In Figs. 5 and 6 I have illustrated a form of the invention which enables the operator to hold the piston of the hydraulic or pneumatic power cylinder at either end of its stroke, such a valve being termed in the art a neutral action Valve. It is like the form illustrated in Figs. 1 to 4 inclusive except that the metal sleeve 5i] has two sets of ports 5I in communication with the annular cavity 52 into which live uid is delivered by way of threaded openings 53, and also except that the plunger 54 has four annular ribs 55 and 55' instead of two. The plunger in this case is formed of the same type of plastic material as in the rst described form of the invention. Threaded openings 56 and 51 are for connection with the two ends of a power cylinder, not shown, and they are in communication with the interior of the valve through ports 58 and 59 respectively. The bore of the plunger is an exhaust passage and is connected with the annular spaces within the sleeve 5I) by means of ports 60 and 6I.
In the central position of the plunger illustrated in Fig. 5 there is no ow of lluid possible either to or from the power cylinder, as will be obvious from an inspection of that figure. Hence the pressure in both ends of the power cylinder is maintained and the piston thereof is held against movement. When the plunger is moved so as to connect one set of ports 5I with the ports 59 live fluid will flow to that end of the power cylinder which is in communication with the threaded opening 5l, while the other end of the power cylinder is connected with the exhaust through the ports 58 and a set of ports 52 communicating with a threaded opening 63 leading to the reservoir or to atmosphere. Shifting the plunger to the opposite end of its stroke so that the other set of ports 5I is brought into communication with ports 58 causes the piston of the power cylinder to move to the opposite end of its cylinder, as will be readily understood.
The form of the invention illustrated in Figs. l to 4 inclusive may be transformed into that of Figs. 5 and 6 by removing from a given body casting the lining 2l) and plunger 25 and substituting the lining and plunger 55 and 54. The reverse of course is also true.
The third form of the invention is illustrated in Fig. '7. In this case the plunger 'I0 has two peripheral ribs li, as in the first form, but they are spaced apart farther than those of the first form. The plunger is illustrated in its central position. Shifting the valve a very small distance therefrom in either direction will cause flow of live iluid to one or the other end o the power cylinder and flow of exhaust iluid from the opposite end of that cylinder. This valve is called a regular action valve. As shown, the metal lining l2 has one set only of ports i3 in communication with the inlet cavity 'i4 of the valve body, although two sets of such ports disposed as in Figs. 5 and 6 would be permissible. The lining sleeve also has ports l5 and le communicating with annular cavities Ti and 18 respectively which may be identical with the similar cavities in the first and second forms of the invention. A further set of ports through sleeve 'l2 for connection with an exhaust cavity are also provided similar to ports 24 and 52 previously described. The plunger has ports T19 and 83 therethrough for exhaust purposes, functioning like the ports 30, 3|, and 60, 6I, previously described. The valve of Figs. 1 to 4 inclusive may be converted into a valve like that of Fig. 7 by the substitution merely of the plunger 10 for the plunger 25.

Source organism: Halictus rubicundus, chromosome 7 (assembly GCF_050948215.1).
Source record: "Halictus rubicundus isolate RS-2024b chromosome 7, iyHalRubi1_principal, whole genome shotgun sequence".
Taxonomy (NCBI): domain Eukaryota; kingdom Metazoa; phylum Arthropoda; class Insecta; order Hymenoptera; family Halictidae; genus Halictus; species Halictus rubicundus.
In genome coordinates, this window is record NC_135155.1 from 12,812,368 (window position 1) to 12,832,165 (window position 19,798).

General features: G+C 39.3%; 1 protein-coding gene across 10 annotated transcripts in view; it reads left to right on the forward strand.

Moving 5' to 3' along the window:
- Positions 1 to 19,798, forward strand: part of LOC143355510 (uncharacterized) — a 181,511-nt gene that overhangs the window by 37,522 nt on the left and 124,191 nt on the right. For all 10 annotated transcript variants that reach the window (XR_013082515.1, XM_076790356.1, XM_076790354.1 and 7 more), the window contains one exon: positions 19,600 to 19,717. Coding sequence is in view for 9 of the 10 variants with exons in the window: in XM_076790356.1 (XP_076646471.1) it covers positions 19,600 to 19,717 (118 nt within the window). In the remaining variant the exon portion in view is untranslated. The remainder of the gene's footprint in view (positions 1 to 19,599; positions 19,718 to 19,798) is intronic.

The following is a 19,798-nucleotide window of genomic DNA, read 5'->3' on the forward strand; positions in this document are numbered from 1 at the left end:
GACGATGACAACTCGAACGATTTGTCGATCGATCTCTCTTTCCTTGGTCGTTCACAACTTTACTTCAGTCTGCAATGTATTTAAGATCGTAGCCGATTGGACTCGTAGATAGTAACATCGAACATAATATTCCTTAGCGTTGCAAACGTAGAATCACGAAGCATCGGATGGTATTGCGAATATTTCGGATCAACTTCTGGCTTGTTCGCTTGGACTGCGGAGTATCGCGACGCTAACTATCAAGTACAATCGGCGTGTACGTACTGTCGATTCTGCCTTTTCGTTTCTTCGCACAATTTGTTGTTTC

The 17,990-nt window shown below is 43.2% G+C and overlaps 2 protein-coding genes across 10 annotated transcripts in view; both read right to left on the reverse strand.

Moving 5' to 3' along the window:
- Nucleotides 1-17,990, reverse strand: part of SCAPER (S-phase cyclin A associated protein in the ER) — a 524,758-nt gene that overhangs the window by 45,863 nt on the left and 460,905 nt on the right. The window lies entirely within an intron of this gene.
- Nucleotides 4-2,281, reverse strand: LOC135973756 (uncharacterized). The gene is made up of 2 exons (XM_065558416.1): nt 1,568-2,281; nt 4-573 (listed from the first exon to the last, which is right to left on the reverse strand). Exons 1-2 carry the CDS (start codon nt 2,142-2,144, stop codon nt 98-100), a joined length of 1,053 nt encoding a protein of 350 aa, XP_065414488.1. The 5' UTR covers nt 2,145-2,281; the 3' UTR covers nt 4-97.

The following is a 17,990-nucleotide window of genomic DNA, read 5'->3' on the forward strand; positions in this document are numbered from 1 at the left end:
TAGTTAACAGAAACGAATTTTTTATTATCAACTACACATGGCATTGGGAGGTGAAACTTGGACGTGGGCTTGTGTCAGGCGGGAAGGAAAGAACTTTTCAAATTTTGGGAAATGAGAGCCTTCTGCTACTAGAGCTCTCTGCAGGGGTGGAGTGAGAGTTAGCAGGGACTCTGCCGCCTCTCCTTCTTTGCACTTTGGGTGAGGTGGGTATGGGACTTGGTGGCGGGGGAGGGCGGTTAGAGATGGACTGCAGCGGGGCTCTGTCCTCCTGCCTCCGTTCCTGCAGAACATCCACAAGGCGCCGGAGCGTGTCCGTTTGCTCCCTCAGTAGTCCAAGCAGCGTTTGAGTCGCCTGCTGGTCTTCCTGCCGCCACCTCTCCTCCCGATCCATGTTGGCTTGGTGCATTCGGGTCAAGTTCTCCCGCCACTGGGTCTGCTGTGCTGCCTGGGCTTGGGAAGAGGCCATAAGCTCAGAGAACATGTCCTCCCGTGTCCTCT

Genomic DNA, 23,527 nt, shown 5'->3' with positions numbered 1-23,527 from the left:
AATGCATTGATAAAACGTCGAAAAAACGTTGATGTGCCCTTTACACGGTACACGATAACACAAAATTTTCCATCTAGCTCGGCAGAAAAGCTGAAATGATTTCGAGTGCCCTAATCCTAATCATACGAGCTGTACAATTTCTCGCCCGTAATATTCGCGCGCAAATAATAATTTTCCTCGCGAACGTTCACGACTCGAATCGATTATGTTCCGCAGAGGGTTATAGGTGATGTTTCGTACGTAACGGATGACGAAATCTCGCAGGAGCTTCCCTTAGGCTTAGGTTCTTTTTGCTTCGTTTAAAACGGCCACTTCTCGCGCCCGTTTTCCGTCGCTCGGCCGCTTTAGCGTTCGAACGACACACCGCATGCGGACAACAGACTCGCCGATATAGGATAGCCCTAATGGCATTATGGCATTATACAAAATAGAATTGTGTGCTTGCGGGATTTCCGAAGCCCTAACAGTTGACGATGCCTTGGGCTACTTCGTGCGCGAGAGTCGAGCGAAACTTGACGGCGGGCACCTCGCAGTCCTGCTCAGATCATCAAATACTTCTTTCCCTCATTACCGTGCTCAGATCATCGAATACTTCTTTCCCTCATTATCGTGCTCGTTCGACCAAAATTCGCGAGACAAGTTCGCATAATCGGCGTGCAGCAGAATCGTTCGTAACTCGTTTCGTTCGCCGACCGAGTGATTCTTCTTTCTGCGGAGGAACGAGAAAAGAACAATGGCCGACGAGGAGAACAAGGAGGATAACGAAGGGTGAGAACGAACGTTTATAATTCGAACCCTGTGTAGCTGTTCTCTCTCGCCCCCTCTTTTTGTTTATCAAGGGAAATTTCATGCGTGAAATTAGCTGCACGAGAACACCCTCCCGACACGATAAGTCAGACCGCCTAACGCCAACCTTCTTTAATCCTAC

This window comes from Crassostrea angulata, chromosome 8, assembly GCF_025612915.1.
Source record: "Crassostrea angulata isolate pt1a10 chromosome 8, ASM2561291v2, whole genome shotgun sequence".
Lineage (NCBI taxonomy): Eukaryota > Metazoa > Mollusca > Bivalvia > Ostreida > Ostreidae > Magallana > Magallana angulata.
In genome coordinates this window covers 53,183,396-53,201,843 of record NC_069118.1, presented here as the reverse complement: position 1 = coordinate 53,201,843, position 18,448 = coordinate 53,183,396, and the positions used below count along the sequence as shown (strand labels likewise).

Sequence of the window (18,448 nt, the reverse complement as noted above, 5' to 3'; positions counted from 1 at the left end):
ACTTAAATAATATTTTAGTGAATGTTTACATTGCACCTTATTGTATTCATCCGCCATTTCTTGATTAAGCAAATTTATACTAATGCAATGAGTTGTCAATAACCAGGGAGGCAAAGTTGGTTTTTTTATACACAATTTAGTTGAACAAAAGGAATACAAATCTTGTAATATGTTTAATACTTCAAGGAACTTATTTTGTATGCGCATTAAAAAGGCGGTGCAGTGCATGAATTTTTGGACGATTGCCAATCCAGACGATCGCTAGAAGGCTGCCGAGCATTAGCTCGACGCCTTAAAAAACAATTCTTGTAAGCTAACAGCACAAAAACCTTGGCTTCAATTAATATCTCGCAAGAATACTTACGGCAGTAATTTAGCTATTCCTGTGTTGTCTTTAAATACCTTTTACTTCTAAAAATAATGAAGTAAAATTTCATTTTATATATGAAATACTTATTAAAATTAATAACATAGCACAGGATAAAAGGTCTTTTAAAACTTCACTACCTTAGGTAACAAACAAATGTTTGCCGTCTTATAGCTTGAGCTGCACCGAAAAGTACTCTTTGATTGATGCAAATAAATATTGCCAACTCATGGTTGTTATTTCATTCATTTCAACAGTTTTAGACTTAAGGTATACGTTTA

It will be apparent therefore that with the manufacture of a relatively small numben of parts three different type valves may be produced, and a Wide variety of requirements may be satlsed at a minimum cost. Furthermore, the production of single piece plungers from lightweight and relatively inexpensive material, requiring no separate packings for liquid or air tight joints, is another important feature of the invention. Wear is inconsequential and there is nothing to get out of order.
Having thus described my invention, I claim:
1. In a valve of the character described, a cylinder having longitudinally spaced ports, and a plunger of plastic material slidable therein, said plunger having integral spaced resilient peripheral ribs formed in one piece with the plunger and bearing upon the cylinder walls for separating or joining certain of said ports dependent upon the selected position of the plunger, said ribs being undercut on one side to provide annular peripheral flanges, and said cylinder having intake connections adapted to expose said undercuts to fluid pressure.